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Tuesday, June 16, 2009

My Heroes: Dr. Joe Murray

While researching my blog post about bone marrow transplant pioneers Dr. Don and Dottie Thomas, I experienced the unexpected; learning about the doctor who pioneered organ transplants, Dr. Joe Murray. He shared the 1990 Nobel Prize in Medicine or Physiology with Dr. Thomas and is a hero in his own right. Not only is Dr. Murray a surgeon and a medical scientist, he is also an author. His autobiography, published in 2001, is called Surgery of the Soul: Reflections on a Curious Career.

Dr. Murray's interest in transplantation grew out of his experiences during World War II. He worked as an Army surgeon on the plastic s
urgery service at Valley Forge General Hospital in Pennsylvania, attending to burn victims. He utilized skin grafts as part of patient care, and became fascinated by how the body could tell when the surgeons had to use temporary donor skin grafts. He observed how the body eventually rejected the graft and hypothesized that the time it took for the body to reject the graft had something to do with how genetically dissimilar the patient and donor were. (These were the days before post transplant anti-rejection medications.) His mentor, Colonel James Barrett Brown, performed a skin transplant between twins in 1937 which had not been rejected; Dr. Murray credits this knowledge as the impetus for his research into organ transplantation.

By 1954, Dr. Murray was at Brigham Hospital in Boston and performing the first kidney transplant, giving Richard Herrick, a 23 year old with kidney disease, a kidney from his healthy twin brother Ronald. In an interview in 2001 with the New York Times, Dr. Murray recalls practicing in the lab on dogs and even performing the surgery on cadavers prior to the actual procedure, just to make sure that everything would go as planned. He went on to perform the first allograft in 1959 and the first kidney transplant from an unrelated donor in 1962.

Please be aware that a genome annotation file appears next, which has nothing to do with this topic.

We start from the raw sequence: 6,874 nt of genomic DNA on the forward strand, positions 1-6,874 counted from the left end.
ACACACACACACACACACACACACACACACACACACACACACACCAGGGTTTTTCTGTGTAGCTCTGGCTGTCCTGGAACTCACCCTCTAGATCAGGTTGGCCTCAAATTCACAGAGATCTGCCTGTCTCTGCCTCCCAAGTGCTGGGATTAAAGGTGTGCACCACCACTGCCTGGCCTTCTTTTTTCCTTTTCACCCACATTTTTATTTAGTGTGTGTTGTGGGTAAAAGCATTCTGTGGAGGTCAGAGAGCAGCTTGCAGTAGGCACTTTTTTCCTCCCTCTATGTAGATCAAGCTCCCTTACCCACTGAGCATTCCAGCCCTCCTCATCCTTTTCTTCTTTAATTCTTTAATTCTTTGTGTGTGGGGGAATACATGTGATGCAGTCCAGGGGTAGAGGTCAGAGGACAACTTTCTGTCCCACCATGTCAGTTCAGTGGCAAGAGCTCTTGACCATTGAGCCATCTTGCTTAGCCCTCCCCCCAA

In his autobiography for the website Nobelprize.org, Dr. Murray says:
"My only wish would be to have ten more lives to live on this planet. If that were possible, I'd spend one lifetime each in embryology, genetics, physics, astronomy and geology. The other lifetimes would be as a pianist, backwoodsman, tennis player, or writer for the National Geographic. If anyone has bothered to read this far, you would note that I still have one future lifetime unaccounted for. That is because I'd like to keep open the option for another lifetime as a surgeon-scientist."
According to the U
S Department of Health and Human Services, 456,857 organ transplants have been performed since January 1, 1988. This is what makes Dr. Murray a true health care hero.





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